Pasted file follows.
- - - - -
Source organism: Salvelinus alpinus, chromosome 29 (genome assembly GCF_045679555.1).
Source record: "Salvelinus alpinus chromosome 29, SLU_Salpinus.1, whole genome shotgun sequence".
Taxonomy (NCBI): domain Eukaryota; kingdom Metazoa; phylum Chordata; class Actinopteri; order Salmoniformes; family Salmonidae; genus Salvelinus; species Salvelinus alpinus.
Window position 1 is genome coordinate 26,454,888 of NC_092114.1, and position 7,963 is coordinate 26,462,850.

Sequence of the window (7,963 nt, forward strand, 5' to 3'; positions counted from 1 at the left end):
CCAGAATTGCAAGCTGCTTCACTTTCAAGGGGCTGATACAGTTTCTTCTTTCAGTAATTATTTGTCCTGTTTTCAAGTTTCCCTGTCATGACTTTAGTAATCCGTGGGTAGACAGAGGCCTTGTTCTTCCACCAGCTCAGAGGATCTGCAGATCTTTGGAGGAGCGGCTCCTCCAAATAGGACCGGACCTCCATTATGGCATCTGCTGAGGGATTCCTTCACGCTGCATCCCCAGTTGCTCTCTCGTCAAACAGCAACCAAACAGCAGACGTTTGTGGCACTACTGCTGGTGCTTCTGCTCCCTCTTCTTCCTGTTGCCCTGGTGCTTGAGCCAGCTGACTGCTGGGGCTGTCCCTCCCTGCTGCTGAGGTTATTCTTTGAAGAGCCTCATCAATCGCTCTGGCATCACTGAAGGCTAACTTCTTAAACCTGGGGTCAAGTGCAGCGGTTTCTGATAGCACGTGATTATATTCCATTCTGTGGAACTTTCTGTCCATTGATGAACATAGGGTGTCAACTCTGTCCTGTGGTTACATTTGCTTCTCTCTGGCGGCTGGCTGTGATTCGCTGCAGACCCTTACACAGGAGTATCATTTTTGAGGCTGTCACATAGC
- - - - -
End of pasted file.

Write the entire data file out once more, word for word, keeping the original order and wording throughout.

Source organism: Salvelinus alpinus, chromosome 29 (genome assembly GCF_045679555.1).
Source record: "Salvelinus alpinus chromosome 29, SLU_Salpinus.1, whole genome shotgun sequence".
Taxonomy (NCBI): domain Eukaryota; kingdom Metazoa; phylum Chordata; class Actinopteri; order Salmoniformes; family Salmonidae; genus Salvelinus; species Salvelinus alpinus.
Window position 1 is genome coordinate 26,454,888 of NC_092114.1, and position 7,963 is coordinate 26,462,850.

Sequence of the window (7,963 nt, forward strand, 5' to 3'; positions counted from 1 at the left end):
CCAGAATTGCAAGCTGCTTCACTTTCAAGGGGCTGATACAGTTTCTTCTTTCAGTAATTATTTGTCCTGTTTTCAAGTTTCCCTGTCATGACTTTAGTAATCCGTGGGTAGACAGAGGCCTTGTTCTTCCACCAGCTCAGAGGATCTGCAGATCTTTGGAGGAGCGGCTCCTCCAAATAGGACCGGACCTCCATTATGGCATCTGCTGAGGGATTCCTTCACGCTGCATCCCCAGTTGCTCTCTCGTCAAACAGCAACCAAACAGCAGACGTTTGTGGCACTACTGCTGGTGCTTCTGCTCCCTCTTCTTCCTGTTGCCCTGGTGCTTGAGCCAGCTGACTGCTGGGGCTGTCCCTCCCTGCTGCTGAGGTTATTCTTTGAAGAGCCTCATCAATCGCTCTGGCATCACTGAAGGCTAACTTCTTAAACCTGGGGTCAAGTGCAGCGGTTTCTGATAGCACGTGATTATATTCCATTCTGTGGAACTTTCTGTCCATTGATGAACATAGGGTGTCAACTCTGTCCTGTGGTTACATTTGCTTCTCTCTGGCGGCTGGCTGTGATTCGCTGCAGACCCTTACACAGGAGTATCATTTTTGAGGCTGTCACATAGC